Thus, there is need for a method of selectively isolating add-in circuit boards for determining conflicts of computer resources and enabling a computer system to boot or operate despite initial memory conflicts resulting from add-in circuit boards.
Generally described, the present invention provides a method and apparatus for isolating circuit boards from the computer system. The present invention is capable of isolating the memory and input/output operations of a circuit board from the computer system to resolve conflicts in the computer system.
More particularly described, the present invention provides a method to isolate individual circuit boards during the computer start-up process in a manner which identifies a resource conflict, such as a memory conflict, and enables the computer to boot-up or operate despite the initial memory conflict. During start-up, a basic input/output system (BIOS) routine is utilized to integrate circuit boards into the system. The BIOS routine, which is stored in a memory unit, along with the central processing unit of the computer system examines each board during start-up to determine whether or not a resource conflict occurs. The computer system, the BIOS routine, and a controllable latch connected to each bus socket containing a circuit board are used to isolate a particular circuit board if a conflict occurs.
In accordance with the present invention, when a computer system is started-up, the expansion slots of the computer are examined to determine whether or not a circuit board has been added. If a circuit board has been added to an expansion slot, the start-up program determines the computer resources required by the circuit board for proper operation, such as the memory resources and the input/output resources.
If there is not a conflict between the default memory ranges (memory requirements) that the circuit board is assigned to utilize and the resources of the computer system, the circuit board is integrated into the computer system. If, however, a conflict exists, the present invention denies the conflicting circuit board access to the memory of the computer system. Access to this memory may be denied by disabling a particular address line of the expansion slot in which the circuit board has been added. In a computer system utilizing an Industry Standard Architecture (ISA) bus system, the present invention disables address A19 of the expansion slot. A latch is typically coupled to the particular address line to selectively disable access to the memory.
Additionally, the present invention may isolate the default input and output port assignments (input and output requirements) of the circuit board from the computer system. The input and output port assignments may be isolated by selecting a control line that prevents the circuit board from communicating with input and output ports of the computer system. Isolating the input and output requirements of the circuit board may be accomplished by selecting an address enable (AEN) line associated with the expansion slot holding the circuit board.
By disabling certain address lines and providing appropriate control signals, the present invention disables the expansion slot containing the new circuit board. The computer may then complete start-up procedures while this slot is disabled. A message is typically displayed to the user indicating the occurrence of a conflict between the newly added board and the computer resources. The present invention also can specifically identify the conflicting resources and provides a list of resources available within the computer system that may be used without conflict.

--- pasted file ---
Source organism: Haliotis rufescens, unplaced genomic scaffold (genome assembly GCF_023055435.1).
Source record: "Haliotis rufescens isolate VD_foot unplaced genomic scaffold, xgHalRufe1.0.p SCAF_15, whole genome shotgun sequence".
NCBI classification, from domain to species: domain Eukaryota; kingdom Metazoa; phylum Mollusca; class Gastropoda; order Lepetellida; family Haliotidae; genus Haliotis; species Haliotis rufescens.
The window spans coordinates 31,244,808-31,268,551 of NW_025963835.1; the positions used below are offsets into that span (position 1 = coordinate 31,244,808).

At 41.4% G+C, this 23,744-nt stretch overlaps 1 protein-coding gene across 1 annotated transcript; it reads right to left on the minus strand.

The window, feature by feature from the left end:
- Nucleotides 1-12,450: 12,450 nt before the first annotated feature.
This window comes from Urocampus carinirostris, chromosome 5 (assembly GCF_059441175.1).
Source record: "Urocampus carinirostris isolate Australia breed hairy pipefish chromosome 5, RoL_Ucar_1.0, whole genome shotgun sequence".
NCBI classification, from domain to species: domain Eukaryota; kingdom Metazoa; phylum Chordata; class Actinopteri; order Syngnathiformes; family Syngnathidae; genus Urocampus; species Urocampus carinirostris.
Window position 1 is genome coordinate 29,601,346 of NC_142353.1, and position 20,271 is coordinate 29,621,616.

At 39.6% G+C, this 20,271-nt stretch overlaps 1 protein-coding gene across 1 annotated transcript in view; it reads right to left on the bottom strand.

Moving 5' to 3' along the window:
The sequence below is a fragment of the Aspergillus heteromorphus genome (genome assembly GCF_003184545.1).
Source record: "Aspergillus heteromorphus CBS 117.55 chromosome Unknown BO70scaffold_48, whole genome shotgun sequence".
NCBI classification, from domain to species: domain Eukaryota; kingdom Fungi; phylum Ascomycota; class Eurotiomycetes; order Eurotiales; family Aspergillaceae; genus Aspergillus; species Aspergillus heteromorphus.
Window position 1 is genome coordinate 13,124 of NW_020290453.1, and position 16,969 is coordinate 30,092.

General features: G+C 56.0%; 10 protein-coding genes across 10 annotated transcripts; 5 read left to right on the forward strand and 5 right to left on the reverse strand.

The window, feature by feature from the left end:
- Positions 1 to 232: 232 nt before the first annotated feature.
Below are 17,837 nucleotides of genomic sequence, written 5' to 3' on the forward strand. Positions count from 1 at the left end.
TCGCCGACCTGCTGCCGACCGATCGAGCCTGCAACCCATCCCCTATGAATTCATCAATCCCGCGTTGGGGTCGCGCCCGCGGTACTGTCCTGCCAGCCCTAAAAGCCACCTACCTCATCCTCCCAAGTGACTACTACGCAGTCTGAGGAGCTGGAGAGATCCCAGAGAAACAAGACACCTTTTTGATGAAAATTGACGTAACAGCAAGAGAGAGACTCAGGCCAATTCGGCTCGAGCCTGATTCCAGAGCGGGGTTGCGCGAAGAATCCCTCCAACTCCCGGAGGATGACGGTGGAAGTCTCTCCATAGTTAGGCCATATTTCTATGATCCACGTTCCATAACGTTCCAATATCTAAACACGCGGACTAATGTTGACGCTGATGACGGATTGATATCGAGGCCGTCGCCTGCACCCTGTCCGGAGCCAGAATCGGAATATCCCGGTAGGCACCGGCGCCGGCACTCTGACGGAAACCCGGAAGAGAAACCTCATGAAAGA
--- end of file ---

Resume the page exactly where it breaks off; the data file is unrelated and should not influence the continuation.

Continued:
When a newly added circuit board is disabled, the user faces several options including: continue operating the computer without enabling the newly added circuit board; turning off the computer and reconfiguring the circuit board so that computer resources do not conflict; or disabling a circuit board other than the newly added board. If the user chooses to disable another circuit board, the computer system will reboot with the user's desired configuration.
Thus, it is an object of the present invention to determine whether a resource conflict exists in a computer system when a circuit board has been added to the computer system.
It is a further object of the present invention to provide a method for allowing computer start-up procedures to continue despite a circuit board memory conflict which causes an error during start-up procedures of the computer.
It is a further object of the present invention to isolate the memory resource requirements of a circuit board which has been added to a computer system.
It is a further object of the present invention to provide a mechanism for preventing a circuit board from accessing computer system memory for which a conflict may result.
It is a further object of the present invention to isolate the input and output requirements of a circuit board added to the computer system while the memory requirements have been isolated.
These and other objects, features, and advantages of the present invention will become apparent from reading the following description in conjunction with the accompanying drawings.
FIG. 1 is a block diagram of the preferred embodiment of the present invention in its preferred environment.
FIG. 2 is a block diagram that illustrates industry standard architecture (ISA) bus connections utilized with the preferred embodiment, of the present invention.
FIG. 3 is a block diagram showing an ISA expansion slot and a latch connected to an address line of the expansion slot.